POLICE officers were given the shock of their lives when they took part in a hands-on defibrillator training session.
Volunteers from Craigmillar Police Station signed up for the event on Tuesday in support of their colleague Karen Greechan, whose 13-year-old cousin Jamie Skinner suffered a fatal cardiac arrest while making his debut for Tynecastle FC in December 2013.
Karen – who has worked for the police for six years – helped set up the Jamie Skinner Foundation last year, which has campaigned tirelessly alongside the Evening News for better defibrillator provision.
She said: “We don’t want any other family to go through the same heartbreak we suffered when Jamie died. The event was about showing how easy a heart-start machine is to use. This is absolutely vital and it could mean the difference between life and death.”
Karen, 44, added: “It does make it hard to know how easy it could have been to save Jamie. Afterwards some officers came up and said they feel much more confident now. It is too late for Jamie but we can still help others.”
More than 1500 Scots died in the community last year after suffering a cardiac arrest, and a shock from a defibrillator within three to five minutes, administered alongside CPR, can increase chances of surviving a cardiac arrest by 75 per cent.
Sergeant Norman Towler, community sergeant at Craigmillar, said: “I can’t say enough how impressed we are by the Jamie Skinner Foundation’s work and how Karen has turned something so tragic into helping others.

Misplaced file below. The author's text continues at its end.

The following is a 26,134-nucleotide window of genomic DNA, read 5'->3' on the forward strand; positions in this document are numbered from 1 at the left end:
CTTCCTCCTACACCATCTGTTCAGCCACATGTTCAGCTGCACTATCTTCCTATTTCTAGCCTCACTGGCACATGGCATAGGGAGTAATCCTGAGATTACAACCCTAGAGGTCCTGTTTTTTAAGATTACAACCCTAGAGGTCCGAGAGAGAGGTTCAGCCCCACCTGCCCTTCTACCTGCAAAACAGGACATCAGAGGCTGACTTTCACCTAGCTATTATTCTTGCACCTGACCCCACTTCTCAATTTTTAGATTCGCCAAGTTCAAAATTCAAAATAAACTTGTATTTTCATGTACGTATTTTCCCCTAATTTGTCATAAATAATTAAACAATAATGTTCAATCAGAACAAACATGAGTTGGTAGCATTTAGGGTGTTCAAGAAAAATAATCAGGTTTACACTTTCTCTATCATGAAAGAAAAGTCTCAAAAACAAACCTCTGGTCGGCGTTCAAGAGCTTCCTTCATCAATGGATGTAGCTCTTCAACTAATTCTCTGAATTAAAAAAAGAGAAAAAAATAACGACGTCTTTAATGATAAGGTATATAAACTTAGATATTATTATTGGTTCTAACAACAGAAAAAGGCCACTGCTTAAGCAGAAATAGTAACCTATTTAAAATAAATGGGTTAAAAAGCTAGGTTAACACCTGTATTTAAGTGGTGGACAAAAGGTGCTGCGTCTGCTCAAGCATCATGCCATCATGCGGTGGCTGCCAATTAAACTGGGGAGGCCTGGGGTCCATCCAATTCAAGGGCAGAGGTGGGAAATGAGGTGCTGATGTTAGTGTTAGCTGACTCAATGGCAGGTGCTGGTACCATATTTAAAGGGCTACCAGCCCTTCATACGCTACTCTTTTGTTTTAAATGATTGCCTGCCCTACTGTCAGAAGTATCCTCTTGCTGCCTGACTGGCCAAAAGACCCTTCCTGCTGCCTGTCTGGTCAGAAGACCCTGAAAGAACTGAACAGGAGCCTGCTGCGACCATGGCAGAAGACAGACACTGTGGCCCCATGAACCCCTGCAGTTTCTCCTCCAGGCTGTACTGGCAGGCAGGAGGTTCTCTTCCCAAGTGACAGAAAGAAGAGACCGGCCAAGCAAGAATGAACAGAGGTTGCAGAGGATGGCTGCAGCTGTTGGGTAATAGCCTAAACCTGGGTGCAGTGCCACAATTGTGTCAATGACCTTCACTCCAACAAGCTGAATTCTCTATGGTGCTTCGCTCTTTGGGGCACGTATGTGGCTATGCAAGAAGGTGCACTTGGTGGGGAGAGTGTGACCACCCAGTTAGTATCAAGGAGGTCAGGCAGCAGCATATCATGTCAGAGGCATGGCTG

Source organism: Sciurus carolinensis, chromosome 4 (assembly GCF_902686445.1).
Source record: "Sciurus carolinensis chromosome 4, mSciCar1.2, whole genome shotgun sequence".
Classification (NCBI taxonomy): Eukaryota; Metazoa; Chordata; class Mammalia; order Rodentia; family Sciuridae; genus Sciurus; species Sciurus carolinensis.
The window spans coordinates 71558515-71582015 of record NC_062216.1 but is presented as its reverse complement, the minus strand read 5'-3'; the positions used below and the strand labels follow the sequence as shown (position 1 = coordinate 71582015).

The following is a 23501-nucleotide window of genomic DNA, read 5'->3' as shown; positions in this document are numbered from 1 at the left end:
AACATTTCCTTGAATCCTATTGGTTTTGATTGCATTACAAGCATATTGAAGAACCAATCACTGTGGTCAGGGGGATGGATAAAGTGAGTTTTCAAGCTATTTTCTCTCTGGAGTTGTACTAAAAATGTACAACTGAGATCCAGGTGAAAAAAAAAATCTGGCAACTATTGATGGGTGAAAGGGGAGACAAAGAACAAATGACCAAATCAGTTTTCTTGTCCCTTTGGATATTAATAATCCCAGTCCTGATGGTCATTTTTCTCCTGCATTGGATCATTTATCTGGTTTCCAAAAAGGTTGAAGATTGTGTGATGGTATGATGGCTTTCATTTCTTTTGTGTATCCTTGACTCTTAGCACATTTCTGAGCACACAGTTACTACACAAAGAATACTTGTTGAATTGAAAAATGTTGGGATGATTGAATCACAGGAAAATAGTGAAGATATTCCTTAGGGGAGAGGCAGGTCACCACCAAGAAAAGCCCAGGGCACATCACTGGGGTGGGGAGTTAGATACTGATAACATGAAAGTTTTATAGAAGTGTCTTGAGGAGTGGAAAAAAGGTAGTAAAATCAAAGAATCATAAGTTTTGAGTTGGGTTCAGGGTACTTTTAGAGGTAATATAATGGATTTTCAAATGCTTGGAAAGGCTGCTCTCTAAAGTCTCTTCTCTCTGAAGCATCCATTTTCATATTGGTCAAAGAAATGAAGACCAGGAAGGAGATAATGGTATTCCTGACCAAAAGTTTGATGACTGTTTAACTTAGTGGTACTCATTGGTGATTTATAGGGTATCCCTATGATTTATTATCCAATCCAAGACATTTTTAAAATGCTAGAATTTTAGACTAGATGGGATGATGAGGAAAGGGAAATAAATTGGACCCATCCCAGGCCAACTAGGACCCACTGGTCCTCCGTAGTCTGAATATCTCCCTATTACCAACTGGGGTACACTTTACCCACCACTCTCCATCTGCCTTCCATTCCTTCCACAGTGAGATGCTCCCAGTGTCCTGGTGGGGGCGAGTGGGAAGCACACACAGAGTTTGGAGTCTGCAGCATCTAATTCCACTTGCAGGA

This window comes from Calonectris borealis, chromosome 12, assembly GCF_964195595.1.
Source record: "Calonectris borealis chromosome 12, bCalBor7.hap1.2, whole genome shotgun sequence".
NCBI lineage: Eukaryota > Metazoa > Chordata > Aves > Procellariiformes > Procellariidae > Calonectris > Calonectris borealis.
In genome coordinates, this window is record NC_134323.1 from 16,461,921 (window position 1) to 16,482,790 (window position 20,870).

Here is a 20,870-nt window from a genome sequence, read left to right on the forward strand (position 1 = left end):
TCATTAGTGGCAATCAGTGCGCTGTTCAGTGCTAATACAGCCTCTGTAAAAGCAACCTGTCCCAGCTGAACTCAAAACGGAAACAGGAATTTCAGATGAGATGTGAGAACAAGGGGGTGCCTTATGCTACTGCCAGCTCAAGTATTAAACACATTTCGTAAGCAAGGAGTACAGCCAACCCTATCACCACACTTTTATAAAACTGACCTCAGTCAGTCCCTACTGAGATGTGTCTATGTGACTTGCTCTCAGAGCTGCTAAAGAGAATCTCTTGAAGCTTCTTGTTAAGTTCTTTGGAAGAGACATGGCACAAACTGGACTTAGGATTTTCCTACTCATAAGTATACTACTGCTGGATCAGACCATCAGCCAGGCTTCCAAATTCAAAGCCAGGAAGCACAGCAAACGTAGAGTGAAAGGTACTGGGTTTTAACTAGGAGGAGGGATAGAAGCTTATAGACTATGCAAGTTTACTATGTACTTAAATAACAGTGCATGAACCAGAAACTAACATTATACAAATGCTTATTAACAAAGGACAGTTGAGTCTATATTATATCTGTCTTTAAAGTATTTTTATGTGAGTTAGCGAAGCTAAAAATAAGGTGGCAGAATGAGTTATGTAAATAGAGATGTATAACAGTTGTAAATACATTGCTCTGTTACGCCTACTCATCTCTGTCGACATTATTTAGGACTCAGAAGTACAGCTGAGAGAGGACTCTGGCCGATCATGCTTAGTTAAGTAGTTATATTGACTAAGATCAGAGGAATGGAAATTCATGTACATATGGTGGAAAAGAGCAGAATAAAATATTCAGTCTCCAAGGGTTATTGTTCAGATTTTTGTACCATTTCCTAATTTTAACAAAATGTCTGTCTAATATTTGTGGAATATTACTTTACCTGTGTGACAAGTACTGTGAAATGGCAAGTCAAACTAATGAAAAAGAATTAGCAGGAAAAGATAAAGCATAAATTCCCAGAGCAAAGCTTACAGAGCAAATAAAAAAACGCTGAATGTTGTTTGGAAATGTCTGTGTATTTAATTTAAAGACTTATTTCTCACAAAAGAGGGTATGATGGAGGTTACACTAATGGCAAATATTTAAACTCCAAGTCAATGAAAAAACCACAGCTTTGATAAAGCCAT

“We get first aid training in our work but it doesn’t include having to use a defibrillator. Getting to see one in action shows how easy they are to use.”
Police Scotland does not have a policy of having the devices in stations currently – aside from custody centres – but he said officers could now feel more confident using the devices in public if required.
Staff from the Scottish Ambulance Service showed officers how to use the vital devices, and Paul Bassett, general manager of the South East Division at the ambulance service, said: “While we have world-class ambulance response times in Scotland, we know that in cardiac cases every second counts and that equipping communities with basic life-saving skills and equipment will further improve survival rates.”